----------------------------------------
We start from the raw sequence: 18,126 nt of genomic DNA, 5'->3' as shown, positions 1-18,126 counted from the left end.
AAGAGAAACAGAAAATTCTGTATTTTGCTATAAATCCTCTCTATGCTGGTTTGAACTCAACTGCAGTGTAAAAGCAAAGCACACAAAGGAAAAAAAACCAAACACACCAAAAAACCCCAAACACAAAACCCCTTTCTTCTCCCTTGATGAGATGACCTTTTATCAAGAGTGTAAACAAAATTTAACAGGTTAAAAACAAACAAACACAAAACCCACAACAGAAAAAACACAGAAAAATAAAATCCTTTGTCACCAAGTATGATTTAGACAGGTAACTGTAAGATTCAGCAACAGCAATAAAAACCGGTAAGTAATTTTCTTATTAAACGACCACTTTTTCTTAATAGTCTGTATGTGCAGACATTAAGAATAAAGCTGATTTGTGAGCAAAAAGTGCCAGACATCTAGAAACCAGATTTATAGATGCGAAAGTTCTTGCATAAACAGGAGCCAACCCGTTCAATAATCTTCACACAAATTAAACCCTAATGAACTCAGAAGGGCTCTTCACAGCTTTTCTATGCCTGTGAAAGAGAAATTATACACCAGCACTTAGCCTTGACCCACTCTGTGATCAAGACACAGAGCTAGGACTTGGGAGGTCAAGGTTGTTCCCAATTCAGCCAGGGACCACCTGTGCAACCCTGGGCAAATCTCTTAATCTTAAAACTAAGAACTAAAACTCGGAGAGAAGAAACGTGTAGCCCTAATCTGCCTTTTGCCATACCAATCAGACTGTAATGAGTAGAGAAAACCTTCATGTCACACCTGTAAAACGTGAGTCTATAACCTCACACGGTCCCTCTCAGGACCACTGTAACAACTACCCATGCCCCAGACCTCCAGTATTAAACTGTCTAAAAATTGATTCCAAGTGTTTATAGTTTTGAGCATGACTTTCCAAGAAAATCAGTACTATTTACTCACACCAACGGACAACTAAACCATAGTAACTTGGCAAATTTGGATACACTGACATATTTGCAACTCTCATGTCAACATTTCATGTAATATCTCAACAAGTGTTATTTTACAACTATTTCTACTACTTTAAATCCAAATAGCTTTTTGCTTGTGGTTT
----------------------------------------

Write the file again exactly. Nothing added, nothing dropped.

We start from the raw sequence: 18,126 nt of genomic DNA, 5'->3' as shown, positions 1-18,126 counted from the left end.
AAGAGAAACAGAAAATTCTGTATTTTGCTATAAATCCTCTCTATGCTGGTTTGAACTCAACTGCAGTGTAAAAGCAAAGCACACAAAGGAAAAAAAACCAAACACACCAAAAAACCCCAAACACAAAACCCCTTTCTTCTCCCTTGATGAGATGACCTTTTATCAAGAGTGTAAACAAAATTTAACAGGTTAAAAACAAACAAACACAAAACCCACAACAGAAAAAACACAGAAAAATAAAATCCTTTGTCACCAAGTATGATTTAGACAGGTAACTGTAAGATTCAGCAACAGCAATAAAAACCGGTAAGTAATTTTCTTATTAAACGACCACTTTTTCTTAATAGTCTGTATGTGCAGACATTAAGAATAAAGCTGATTTGTGAGCAAAAAGTGCCAGACATCTAGAAACCAGATTTATAGATGCGAAAGTTCTTGCATAAACAGGAGCCAACCCGTTCAATAATCTTCACACAAATTAAACCCTAATGAACTCAGAAGGGCTCTTCACAGCTTTTCTATGCCTGTGAAAGAGAAATTATACACCAGCACTTAGCCTTGACCCACTCTGTGATCAAGACACAGAGCTAGGACTTGGGAGGTCAAGGTTGTTCCCAATTCAGCCAGGGACCACCTGTGCAACCCTGGGCAAATCTCTTAATCTTAAAACTAAGAACTAAAACTCGGAGAGAAGAAACGTGTAGCCCTAATCTGCCTTTTGCCATACCAATCAGACTGTAATGAGTAGAGAAAACCTTCATGTCACACCTGTAAAACGTGAGTCTATAACCTCACACGGTCCCTCTCAGGACCACTGTAACAACTACCCATGCCCCAGACCTCCAGTATTAAACTGTCTAAAAATTGATTCCAAGTGTTTATAGTTTTGAGCATGACTTTCCAAGAAAATCAGTACTATTTACTCACACCAACGGACAACTAAACCATAGTAACTTGGCAAATTTGGATACACTGACATATTTGCAACTCTCATGTCAACATTTCATGTAATATCTCAACAAGTGTTATTTTACAACTATTTCTACTACTTTAAATCCAAATAGCTTTTTGCTTGTGGTTT